Clare Cullen considers the case of Hajjaj v City of Westminister; Akhter v Waltham Forest London Borough Council  EWCA Civ 1688 concerning the suitability of private rented sector accommodation intended to bring the main homelessness duty to an end.
The decision is important for local authorities and for homeless applicants as it demonstrates the need for local authorities to have evidence concerning the matters set out in Article 3, The Homelessness (Suitability of Accommodation) (England) Order 2012 when making private rented sector offers.
Also the case confirms that a private rented sector offer outside of district can be lawful if a local authority does not have a procurement policy.
Section 208, Housing Act 1996 provides that “so far as reasonably practicable a local housing authority shall…secure that accommodation is available….in their district.”
In Nzolameso v City of Westminster  UKSC 22;  H.L.R. 2, Lady Hale considered that local authorities should ideally have a policy for procuring temporary accommodation and a policy for allocating temporary accommodation.
Article 3, Homelessness (Suitability of Accommodation)(England) Order 2012 sets out 10 matters which, if satisfied, would mean that private rented sector accommodation is unsuitable. This includes where the authority is satisfied that the accommodation is not in a reasonable physical condition.
In both cases, Mr H and Ms A applied as homeless and the authorities accepted that they were owed the main homelessness duty to secure suitable accommodation under section 193(2), Housing Act 1996.
Mr H and Ms A were both offered private rented sector accommodation which was located outside of the authorities’ districts. Mr H and Ms A both refused their offers of accommodation and were notified that the s.193(2) duty had come to an end because of their refusals.
Mr H and Ms A both requested reviews. Subsequent appeals to the county court were dismissed.
In Mr H’s case, there was no evidence concerning the matters set out in Article 3. However the review officer was satisfied that sufficient regard was had to Article 3.
In Ms A’s case, there was evidence concerning the matters set out in Article 3. The review officer relied upon a final inspection certificate by a management company which included a snagging list and confirmed the property was ready for occupation. The review officer considered that repairs could have been requested if necessary.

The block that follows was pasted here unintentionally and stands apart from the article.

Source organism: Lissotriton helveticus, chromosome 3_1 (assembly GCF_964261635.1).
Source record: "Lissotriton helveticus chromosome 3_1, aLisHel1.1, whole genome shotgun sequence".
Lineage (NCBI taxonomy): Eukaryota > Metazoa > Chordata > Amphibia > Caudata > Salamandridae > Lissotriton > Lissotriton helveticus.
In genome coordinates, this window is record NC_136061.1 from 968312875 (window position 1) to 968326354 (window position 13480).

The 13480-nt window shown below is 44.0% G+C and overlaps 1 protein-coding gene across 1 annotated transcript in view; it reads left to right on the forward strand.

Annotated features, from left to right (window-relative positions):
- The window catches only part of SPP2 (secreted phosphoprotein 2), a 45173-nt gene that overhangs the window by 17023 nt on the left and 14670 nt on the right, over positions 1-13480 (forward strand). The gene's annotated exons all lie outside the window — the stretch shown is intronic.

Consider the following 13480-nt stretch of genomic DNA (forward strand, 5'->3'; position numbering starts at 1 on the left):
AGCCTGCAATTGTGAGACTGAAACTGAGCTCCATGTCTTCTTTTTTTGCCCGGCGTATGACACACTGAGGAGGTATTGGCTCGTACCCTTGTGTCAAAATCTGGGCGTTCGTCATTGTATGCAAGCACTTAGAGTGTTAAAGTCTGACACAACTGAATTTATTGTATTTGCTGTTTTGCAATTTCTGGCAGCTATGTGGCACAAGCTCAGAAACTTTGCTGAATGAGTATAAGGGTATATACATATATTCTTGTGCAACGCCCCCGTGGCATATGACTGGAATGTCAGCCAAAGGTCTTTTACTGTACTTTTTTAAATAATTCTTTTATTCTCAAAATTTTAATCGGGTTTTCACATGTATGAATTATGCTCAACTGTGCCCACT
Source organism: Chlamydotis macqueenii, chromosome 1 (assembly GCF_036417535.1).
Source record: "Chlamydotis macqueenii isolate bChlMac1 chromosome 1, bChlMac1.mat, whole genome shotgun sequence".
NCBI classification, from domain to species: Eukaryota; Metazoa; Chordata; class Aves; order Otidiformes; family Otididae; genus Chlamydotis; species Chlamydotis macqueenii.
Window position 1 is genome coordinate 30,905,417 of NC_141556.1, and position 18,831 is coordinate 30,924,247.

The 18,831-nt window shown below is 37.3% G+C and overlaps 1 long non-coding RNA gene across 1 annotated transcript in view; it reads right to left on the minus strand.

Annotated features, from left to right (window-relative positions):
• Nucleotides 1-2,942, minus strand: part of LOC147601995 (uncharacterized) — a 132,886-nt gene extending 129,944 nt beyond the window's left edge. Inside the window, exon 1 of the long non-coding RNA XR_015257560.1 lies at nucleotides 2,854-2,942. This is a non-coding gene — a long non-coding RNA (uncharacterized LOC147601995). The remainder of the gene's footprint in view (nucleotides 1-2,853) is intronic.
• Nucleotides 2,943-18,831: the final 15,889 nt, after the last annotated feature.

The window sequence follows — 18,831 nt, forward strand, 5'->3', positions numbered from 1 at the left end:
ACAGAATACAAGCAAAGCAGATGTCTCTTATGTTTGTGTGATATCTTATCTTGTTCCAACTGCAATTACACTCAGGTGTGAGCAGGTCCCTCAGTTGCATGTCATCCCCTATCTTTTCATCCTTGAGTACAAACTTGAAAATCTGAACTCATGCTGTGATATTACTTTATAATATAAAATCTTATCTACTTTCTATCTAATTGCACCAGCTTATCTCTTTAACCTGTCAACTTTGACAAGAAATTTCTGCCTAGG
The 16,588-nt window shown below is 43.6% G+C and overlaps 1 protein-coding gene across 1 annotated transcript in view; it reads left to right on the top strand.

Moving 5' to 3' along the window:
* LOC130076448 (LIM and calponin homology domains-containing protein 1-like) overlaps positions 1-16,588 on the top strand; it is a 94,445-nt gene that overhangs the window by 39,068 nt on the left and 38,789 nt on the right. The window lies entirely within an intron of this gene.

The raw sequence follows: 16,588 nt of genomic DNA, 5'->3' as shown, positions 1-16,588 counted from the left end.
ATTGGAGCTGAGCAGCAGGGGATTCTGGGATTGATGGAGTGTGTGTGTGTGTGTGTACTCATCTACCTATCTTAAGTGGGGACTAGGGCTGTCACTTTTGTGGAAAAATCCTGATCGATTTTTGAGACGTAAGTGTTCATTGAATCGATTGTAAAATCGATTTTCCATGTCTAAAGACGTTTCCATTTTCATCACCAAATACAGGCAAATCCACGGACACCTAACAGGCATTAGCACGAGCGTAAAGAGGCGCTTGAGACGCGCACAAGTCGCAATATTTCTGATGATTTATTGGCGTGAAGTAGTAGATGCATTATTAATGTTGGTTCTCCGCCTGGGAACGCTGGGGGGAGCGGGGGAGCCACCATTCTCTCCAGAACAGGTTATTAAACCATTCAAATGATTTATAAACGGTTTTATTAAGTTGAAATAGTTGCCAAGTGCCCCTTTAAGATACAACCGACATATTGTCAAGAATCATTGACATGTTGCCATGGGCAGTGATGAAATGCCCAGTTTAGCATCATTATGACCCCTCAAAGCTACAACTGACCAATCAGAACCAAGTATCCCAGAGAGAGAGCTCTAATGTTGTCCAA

In Ms A’s case, it was accepted that the authority did not have a procurement policy. Therefore, it was contended that the private rented sector offer was unlawful.
The Court of Appeal dismissed Ms A’s appeal but allowed Mr H’s appeal.
It was held that an authority must be satisfied that none of the 10 bars to suitability in Article 3 applies. This decision must be based on evidence rather than assumptions. The only possible exception related to Article 3(1)(j) concerning the provision of a written tenancy agreement but the point was not critical to either appeal.
In Mr H’s case, the authority proceeded on the basis of assumptions. Therefore the appeal was allowed and the review decision quashed.
In Ms A’s case, the authority did have evidence concerning the 10 matters set out in Article 3 (save for the tenancy agreement) and the review officer was entitled to find that the property was suitable.
The Court of Appeal considered it was unnecessary for a local authority to have a procurement policy in place for a private rented sector offer to be lawful. There was no evidence that the allocation policy had been breached.
What does the decision mean for local authorities and for homeless applicants?
A local authority should be satisfied that none of the 10 bars to suitability set out in Article 3 arise when making a private rented sector offer of accommodation. In doing so, they should rely on evidence and not proceed on the basis of assumptions.
Homeless applicants may be able to challenge a decision as to suitability of private rented sector accommodation if an authority has failed to obtain evidence concerning these matters.
Although the Supreme Court in Nzolameso recommended that local authorities have a procurement policy, a failure to have one is unlikely to mean that a private rented sector offer outside a local authority’s district is unlawful.